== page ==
Carlos Correa must have felt like he invested with Bernie Madoff the way his financial portfolio crashed over the past month – but finally on the third try, he has found a team who will accept him for who he is, past ankle surgery and all.
Correa reached a six-year, $200 million agreement to return to the Minnesota Twins on Tuesday with no opt outs, two persons with direct knowledge of the agreement told USA TODAY Sports.
They spoke on the condition of anonymity since the deal is not official.
The agreement comes less than a month after reaching a 13-year, $350 million deal with the San Francisco Giants and 20 days after pivoting to a 12-year, $315 million deal with the New York Mets.
The contract resolution cost Correa a guaranteed $150 million, but he could certainly hit the free-agent market again.
The deal, of course, is contingent on Correa passing a physical but the Twins say they have no concerns with his 2014 ankle surgery after playing for them last season, and passing the physical.
And just like that, life came full circle for Correa.
The Mets, according to two officials, backed out of their original deal for the same reason the Giants passed: They were afraid that his 2014 ankle surgery would create a problem in the years to come.
The Mets informed agent Scott Boras that they still wanted Correa, but would no longer guarantee the full $315 million without protection.
The Mets wound up lowering their offer to a guaranteed six years, $157.5 million, which would rise to $210 million over eight years and $315 million over the 12 years if the ankle did not require lengthy injured list stints. Correa would also be required to take an annual physical.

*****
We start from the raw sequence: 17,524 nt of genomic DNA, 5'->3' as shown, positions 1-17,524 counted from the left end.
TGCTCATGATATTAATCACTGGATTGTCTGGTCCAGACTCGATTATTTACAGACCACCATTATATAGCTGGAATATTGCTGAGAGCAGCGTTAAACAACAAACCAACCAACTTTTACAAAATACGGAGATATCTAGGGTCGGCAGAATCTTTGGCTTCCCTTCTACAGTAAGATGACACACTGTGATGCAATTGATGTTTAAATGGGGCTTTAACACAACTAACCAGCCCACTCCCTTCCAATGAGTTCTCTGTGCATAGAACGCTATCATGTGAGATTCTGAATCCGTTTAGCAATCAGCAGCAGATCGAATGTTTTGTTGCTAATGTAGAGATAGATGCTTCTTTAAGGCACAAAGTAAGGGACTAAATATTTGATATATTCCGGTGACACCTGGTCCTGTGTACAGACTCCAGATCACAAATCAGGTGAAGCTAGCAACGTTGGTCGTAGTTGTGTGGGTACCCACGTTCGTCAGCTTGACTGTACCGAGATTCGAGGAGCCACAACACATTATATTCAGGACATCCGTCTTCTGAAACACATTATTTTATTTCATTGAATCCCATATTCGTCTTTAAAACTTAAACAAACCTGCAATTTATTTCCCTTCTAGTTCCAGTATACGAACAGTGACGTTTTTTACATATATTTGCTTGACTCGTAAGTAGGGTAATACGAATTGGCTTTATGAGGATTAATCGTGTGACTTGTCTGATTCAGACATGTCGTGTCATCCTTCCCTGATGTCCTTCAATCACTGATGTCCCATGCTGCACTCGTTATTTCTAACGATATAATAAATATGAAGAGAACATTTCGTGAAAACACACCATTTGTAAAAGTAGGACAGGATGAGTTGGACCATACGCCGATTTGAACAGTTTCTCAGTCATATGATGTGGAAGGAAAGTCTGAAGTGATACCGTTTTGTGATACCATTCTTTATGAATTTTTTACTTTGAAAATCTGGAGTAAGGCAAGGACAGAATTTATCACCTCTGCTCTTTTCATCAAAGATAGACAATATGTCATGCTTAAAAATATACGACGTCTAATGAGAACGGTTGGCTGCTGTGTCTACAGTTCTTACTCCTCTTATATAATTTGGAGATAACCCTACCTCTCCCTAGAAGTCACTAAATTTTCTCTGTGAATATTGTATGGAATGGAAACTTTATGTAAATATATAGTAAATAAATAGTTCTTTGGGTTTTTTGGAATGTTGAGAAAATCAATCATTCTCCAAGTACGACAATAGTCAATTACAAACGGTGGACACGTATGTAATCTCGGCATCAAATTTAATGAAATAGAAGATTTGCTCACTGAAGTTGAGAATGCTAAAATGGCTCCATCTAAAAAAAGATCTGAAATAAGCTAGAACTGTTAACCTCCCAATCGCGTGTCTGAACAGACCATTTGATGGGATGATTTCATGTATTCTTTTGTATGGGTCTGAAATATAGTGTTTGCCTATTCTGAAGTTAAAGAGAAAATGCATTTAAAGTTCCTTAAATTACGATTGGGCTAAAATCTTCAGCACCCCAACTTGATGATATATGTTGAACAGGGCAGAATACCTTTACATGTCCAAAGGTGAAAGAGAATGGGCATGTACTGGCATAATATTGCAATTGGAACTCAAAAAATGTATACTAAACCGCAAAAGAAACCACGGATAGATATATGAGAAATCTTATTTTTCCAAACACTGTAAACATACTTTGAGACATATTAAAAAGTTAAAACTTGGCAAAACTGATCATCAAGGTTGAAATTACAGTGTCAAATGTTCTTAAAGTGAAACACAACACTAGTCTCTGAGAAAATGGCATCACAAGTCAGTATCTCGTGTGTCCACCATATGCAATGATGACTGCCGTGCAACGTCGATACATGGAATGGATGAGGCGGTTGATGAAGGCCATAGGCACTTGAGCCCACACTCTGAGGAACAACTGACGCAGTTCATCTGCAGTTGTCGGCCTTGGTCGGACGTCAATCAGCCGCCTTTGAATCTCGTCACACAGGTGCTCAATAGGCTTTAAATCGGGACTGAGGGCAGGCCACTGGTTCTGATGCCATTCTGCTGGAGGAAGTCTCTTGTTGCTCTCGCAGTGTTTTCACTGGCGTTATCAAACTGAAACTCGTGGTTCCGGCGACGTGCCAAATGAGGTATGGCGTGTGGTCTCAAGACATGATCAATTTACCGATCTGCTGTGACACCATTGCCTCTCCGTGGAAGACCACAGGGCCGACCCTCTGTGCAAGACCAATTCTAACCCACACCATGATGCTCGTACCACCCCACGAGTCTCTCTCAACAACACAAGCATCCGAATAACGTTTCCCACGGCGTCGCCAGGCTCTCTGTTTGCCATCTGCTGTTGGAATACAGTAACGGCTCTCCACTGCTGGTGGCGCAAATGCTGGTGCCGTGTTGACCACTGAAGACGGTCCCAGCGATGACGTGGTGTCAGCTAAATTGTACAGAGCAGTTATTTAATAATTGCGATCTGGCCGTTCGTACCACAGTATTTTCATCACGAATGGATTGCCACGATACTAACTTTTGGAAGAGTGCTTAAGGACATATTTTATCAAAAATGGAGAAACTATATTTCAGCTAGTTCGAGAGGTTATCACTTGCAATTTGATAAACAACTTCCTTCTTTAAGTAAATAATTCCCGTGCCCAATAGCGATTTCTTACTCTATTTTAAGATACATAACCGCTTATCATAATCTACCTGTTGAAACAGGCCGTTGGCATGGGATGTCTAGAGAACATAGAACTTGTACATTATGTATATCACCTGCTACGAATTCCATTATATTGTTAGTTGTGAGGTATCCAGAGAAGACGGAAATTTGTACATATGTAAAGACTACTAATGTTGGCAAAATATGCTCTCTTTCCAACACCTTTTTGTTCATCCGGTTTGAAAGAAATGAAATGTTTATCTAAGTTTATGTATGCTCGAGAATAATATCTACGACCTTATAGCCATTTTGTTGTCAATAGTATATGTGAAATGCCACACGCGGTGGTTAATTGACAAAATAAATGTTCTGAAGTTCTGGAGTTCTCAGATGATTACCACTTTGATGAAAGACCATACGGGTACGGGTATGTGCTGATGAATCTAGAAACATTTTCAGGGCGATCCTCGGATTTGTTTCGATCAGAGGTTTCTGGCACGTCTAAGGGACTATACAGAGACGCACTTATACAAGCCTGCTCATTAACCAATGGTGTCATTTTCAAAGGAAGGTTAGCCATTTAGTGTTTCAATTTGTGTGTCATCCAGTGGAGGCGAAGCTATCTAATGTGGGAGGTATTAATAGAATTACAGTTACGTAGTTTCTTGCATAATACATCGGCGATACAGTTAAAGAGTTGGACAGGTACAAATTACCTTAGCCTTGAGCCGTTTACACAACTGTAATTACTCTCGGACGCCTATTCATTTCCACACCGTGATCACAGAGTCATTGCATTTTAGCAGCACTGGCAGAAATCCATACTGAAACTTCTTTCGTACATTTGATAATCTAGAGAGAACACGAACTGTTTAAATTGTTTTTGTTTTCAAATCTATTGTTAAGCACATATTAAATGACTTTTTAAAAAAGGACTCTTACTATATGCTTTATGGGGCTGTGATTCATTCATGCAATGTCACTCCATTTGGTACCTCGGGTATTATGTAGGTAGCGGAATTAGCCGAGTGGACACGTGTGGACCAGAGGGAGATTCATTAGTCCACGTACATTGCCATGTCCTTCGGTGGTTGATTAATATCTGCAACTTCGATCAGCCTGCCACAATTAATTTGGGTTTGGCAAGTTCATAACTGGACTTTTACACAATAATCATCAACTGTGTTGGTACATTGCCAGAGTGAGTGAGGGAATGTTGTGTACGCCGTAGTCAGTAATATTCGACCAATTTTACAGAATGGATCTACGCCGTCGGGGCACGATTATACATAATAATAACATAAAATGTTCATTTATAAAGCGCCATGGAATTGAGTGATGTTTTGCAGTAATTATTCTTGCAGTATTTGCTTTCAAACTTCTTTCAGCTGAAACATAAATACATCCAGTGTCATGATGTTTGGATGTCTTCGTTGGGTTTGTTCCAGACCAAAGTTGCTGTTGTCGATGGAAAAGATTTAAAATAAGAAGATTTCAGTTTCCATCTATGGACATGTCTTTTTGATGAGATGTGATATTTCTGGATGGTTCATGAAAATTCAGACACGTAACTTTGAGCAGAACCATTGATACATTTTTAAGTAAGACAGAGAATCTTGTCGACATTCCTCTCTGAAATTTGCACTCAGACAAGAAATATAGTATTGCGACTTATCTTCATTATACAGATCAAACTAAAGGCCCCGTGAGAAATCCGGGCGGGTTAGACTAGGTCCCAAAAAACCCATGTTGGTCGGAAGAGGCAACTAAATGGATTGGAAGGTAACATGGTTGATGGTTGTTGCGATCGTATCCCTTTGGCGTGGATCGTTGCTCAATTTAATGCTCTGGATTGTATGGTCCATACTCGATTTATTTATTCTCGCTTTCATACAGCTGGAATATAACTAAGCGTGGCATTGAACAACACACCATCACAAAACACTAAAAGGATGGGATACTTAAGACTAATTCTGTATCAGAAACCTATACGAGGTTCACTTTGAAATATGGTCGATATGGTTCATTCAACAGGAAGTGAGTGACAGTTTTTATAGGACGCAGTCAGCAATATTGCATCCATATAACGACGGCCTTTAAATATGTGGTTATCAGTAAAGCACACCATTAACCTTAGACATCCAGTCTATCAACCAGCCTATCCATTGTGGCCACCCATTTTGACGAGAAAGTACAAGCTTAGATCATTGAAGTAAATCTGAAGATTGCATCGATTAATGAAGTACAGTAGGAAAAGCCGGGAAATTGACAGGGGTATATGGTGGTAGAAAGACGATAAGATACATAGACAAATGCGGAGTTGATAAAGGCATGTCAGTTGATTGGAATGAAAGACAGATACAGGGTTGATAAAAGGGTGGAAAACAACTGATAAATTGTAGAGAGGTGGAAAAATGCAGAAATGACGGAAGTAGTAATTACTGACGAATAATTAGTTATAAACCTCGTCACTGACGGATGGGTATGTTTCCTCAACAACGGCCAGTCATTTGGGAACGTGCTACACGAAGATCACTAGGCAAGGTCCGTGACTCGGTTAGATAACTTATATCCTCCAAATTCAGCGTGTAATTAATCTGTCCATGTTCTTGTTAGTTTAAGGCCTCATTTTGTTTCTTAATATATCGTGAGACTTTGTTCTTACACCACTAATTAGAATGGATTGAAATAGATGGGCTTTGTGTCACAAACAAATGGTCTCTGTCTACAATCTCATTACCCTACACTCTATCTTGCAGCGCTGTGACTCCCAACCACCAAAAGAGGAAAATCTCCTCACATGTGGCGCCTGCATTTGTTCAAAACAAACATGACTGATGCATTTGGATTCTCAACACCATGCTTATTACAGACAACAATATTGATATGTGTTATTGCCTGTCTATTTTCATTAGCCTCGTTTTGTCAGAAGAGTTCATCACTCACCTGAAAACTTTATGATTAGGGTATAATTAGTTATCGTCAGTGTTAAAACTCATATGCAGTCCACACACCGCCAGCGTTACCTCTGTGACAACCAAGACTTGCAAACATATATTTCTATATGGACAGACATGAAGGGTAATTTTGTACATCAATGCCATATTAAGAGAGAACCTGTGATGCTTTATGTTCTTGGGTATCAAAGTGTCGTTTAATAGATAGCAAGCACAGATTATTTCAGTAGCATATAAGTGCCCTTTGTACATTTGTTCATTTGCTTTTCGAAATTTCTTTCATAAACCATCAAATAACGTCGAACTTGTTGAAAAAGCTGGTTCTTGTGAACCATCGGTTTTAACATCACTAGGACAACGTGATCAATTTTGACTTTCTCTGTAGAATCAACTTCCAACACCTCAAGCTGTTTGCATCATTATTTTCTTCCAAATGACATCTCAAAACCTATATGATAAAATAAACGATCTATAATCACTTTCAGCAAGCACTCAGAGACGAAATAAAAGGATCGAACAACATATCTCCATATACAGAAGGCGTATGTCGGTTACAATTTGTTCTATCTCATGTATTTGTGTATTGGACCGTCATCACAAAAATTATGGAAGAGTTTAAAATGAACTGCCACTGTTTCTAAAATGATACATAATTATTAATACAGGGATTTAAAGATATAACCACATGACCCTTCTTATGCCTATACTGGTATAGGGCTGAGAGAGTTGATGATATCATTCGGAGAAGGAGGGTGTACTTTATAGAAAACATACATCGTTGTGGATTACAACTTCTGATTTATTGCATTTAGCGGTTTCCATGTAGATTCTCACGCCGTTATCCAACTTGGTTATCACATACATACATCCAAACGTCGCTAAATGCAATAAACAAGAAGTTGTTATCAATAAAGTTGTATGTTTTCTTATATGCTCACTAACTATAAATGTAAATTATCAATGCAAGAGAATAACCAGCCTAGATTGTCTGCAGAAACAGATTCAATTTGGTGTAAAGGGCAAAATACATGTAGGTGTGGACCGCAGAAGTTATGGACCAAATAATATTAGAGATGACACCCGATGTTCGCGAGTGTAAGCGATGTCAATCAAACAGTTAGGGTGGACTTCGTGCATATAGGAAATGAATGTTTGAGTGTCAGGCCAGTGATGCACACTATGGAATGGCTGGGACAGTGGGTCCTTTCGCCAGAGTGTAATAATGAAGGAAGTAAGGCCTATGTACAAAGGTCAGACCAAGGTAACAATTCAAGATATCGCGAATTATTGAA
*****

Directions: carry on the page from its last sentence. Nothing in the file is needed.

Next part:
Correa, a person close to him divulged, was furious. He did not want to budge at all. The longer the negotiations dragged on, the more Correa dug in.
Boras reached out to the Twins in recent days to see if they still were interested. The only difference is that their original 10-year, $280 million contract was off the table. They refused to guarantee it all considering they might be bidding against themselves.
The Twins wound up guaranteeing the $200 million through 2028, with four years and $70 million in vesting options.
His contract for 2029 will vest if he makes 502 plate appearances in 2028 – and the same for each year after that. He will be paid $20 million in 2030, $15 million in 2031 and $10 million in 2032 with each year also vesting if Correa wins a Silver Slugger, finishes in the top five of AL MVP voting or wins ALCS or World Series MVP.
The Twins are ecstatic with the deal after raving about his clubhouse leadership and performance (.291/.366/.467, 22 homers) last season in the first year of his three-year, $105.3 million deal. Correa opted out believing he could land a deal in excess of $300 million.
The deal, while it pales in comparison to the original overall guarantee, pays Correa an average annual salary of $33.34 million, second among shortstops to Francisco Lindor of the Mets. The Mets’ guarantee would have paid him an annual average salary of $26.5 million.
Correa stuck to his principles, and so did Mets owner Steve Cohen.
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